North Hoyle Offshore Wind Farm Celebrates Its 10th Anniversary
RWE Innogy UK’s North Hoyle offshore wind farm celebrates 10 years in operation this month – the first large scale offshore wind farm in the UK to reach such milestone!
It’s a double celebration for the offshore energy leader, as it also marks the installation of all 160 turbines at Gwynt y Môr – its most modern offshore wind farm, in construction just along the North Wales coast.
North Hoyle is a 30 turbine wind farm, with a 60 megawatts (MW) capacity, built in 2003 and declared fully operational in July 2004.
This week, RWE Innogy UK (Innogy) staff celebrated the first decade’s operation of the wind farm, which has pioneered the way forward for the UK offshore industry – now considered a world leader – and marked North Wales as a global offshore energy ‘powerhouse’.
Ten years ago, and Innogy staff who originally helped develop North Hoyle only had onshore wind, and the oil and gas sectors to draw on for perspicacity. Now, the experience gained from North Hoyle has helped Innogy’s offshore team become one of the most knowledgeable in the sector.
Jess Graham was part of the team originally tasked with understanding the energy yield likely to come from the wind farm. She said the work carried out at the time proved to be well informed, yet equally had to rely on a lot of educated assumptions around wind behaviour and anticipated maintenance.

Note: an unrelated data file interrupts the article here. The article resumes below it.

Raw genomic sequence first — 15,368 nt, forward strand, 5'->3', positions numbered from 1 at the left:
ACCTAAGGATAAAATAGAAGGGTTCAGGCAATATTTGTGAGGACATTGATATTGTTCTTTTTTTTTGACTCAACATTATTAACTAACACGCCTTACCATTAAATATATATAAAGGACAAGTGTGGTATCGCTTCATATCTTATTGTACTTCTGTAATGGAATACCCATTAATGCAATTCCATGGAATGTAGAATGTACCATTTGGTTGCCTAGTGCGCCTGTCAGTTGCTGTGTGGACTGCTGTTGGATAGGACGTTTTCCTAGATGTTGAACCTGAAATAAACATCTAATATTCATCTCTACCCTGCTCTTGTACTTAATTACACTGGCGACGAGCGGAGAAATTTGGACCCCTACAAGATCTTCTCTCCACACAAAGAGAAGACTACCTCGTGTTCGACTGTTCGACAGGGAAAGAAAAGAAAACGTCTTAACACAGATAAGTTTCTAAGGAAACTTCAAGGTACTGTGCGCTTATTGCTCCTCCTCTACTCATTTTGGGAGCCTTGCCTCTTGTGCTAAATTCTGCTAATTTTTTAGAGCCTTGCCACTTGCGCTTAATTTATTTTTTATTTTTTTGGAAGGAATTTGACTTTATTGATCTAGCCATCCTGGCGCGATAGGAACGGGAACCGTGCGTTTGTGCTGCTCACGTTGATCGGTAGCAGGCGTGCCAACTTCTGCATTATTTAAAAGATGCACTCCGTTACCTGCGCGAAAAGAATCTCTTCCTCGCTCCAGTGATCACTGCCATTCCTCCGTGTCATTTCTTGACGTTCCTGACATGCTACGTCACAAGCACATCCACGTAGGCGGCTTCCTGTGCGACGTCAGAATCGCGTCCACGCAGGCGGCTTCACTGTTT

She said: “You’ve got to remember the team was making calculations about offshore wind performance in the UK for the first time ever, and so we had to look at the way things tended to work onshore. There were definitely areas where the knowledge simply did not exist.”
Former operational Manager Adrian Emanuel, based at the Port of Mostyn, was one of the leading lights during construction of North Hoyle, and is now Operations Delivery Manager at Gwynt y Môr.
He said: “It was a pioneering time for everyone. Vessels were adapted from the local fishing community – they certainly were not built for the industry as vessels are today.
“It was a very steep learning curve with skippers being asked to access turbines for the first time. The tidal conditions at North Hoyle meant this was new to everyone. Some skippers had come from one of Europe’s first offshore wind farms in Denmark, which was built just 12 months ahead of North Hoyle, but tidal conditions were very different there.”